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He said the tests are going well and the engine has been reliably powering trucks in North America for four years. Two dozen test trucks are in service in Australia and they have already notched up five million kilometres between them in less than two years.

Euro 6 isn’t mandated in Australia yet of course, but in the Euro 6 X15 the emissions control uses SCR (selective catalytic reduction) and DPF (diesel particulate filter) but no EGR.

Husband said he expects the maintenance interval for changing the DPF to be more than 600,000 kilometres, with an oil drain target of 70,000km. He expects a typical life for the engine of 1.2 million km.

Fuel consumption in Australia is twice that of North America, where they typically carry only half the weight. But the Euro 5 X15 – introduced in 2017 – is getting up to 6 per cent better efficiency than its predecessor ISXe5; and the trials are showing better fuel efficiency in the Euro 6 versions of the X15 compared with the current Euro 5 versions.

Discussion in the session also involved newly introduced or imminent technologies, which must have seemed unimaginable to Clessie Cummins a century ago.

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These include the downhill ‘maximum vehicle speed control’, which works whether the truck is in cruise control mode or not and whether the engine brake switch is on or not. It will be released next year on both Euro 5 and Euro 6 products.

Then there is such wizardry as connected diagnostics using telematics; predictive cruise control using GPS and pre-programmed maps; ‘SmartTorque2’ to maintain road speed while eliminating unnecessary downshifts; ‘SmartCoast’ to idle the engine and therefore save fuel downhill; and the list goes on.

CUMMINS SCHOLARSHIP WINNERS

It’s hard to imagine a century ago that any truck engine builder would have female apprentices.

Back then, even diesel was a fairly new thing, with petrol – or as the Americans call it, gasoline – being the dominant truck fuel.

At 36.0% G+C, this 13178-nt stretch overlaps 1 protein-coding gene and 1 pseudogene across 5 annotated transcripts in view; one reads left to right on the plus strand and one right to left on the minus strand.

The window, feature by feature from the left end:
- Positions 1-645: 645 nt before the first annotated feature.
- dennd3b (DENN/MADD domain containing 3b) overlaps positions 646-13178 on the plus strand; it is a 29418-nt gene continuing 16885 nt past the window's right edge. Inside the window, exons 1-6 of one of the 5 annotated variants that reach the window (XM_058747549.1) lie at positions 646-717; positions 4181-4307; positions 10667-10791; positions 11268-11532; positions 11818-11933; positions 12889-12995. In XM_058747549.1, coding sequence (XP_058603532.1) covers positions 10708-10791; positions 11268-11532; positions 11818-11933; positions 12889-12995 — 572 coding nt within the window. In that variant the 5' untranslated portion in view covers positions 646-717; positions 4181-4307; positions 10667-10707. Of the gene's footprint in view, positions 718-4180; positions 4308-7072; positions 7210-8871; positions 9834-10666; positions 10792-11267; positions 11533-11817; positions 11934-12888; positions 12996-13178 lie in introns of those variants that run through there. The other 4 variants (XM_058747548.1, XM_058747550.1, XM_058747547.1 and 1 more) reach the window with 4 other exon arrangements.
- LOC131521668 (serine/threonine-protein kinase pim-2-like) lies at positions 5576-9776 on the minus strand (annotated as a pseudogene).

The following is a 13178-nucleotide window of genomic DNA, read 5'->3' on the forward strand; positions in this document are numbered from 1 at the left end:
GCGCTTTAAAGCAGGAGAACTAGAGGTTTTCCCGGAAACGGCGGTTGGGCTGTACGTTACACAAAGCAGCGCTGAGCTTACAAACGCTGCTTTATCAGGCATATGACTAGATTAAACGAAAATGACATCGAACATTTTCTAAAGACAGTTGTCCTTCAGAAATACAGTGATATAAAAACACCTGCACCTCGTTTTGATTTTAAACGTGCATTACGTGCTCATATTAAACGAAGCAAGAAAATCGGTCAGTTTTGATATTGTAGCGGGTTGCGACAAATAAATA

Fast forward to 2019 and Cummins TMC scholarship winner Renee Gibson doesn’t even call herself a diesel mechanic.

"Definitely technician is a good way to word it," says Gibson, who works for Volvo Commercial Vehicles at Prestons in southern Sydney.

"We’re not just mechanics anymore. We’re moving forward with technology these days, so it’s not just as simple as the mechanical side of it."


More on Cummins' centenary at the Brisbane Truck Show, here


Gibson says she’s always had a passion for trucks, growing up around them with a lot of family members running farms. "It was very motivational, seeing them getting their hands dirty."

Gibson said the best parts of the TMC was networking and making connections for future learning, and seeing how people can come together to try and resolve problems.

She was one of three young mechanic/technicians who scored return airfares and accommodation to attend the TMC.

The other two were Kale Marsh, of Richers Transport in Maryborough, Queensland (who also grew up around trucks on a farm); and Cameron Pevitt, from Midfield Meat Transport at Warrnambool, Victoria, who grew up with a passion for cars.

Both young men work on Cummins engines in Kenworths.

Cummins itself is hiring nearly 50 new apprentices to start next year at 35 locations across Australia and New Zealand.

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Apprentices and their supporters (left to right) – Cummins’ Scott Alexander, session host Geoff Cox, Renee Gibson, Kale Marsh, Cameron Pevitt and ATA CEO Ben Maguire.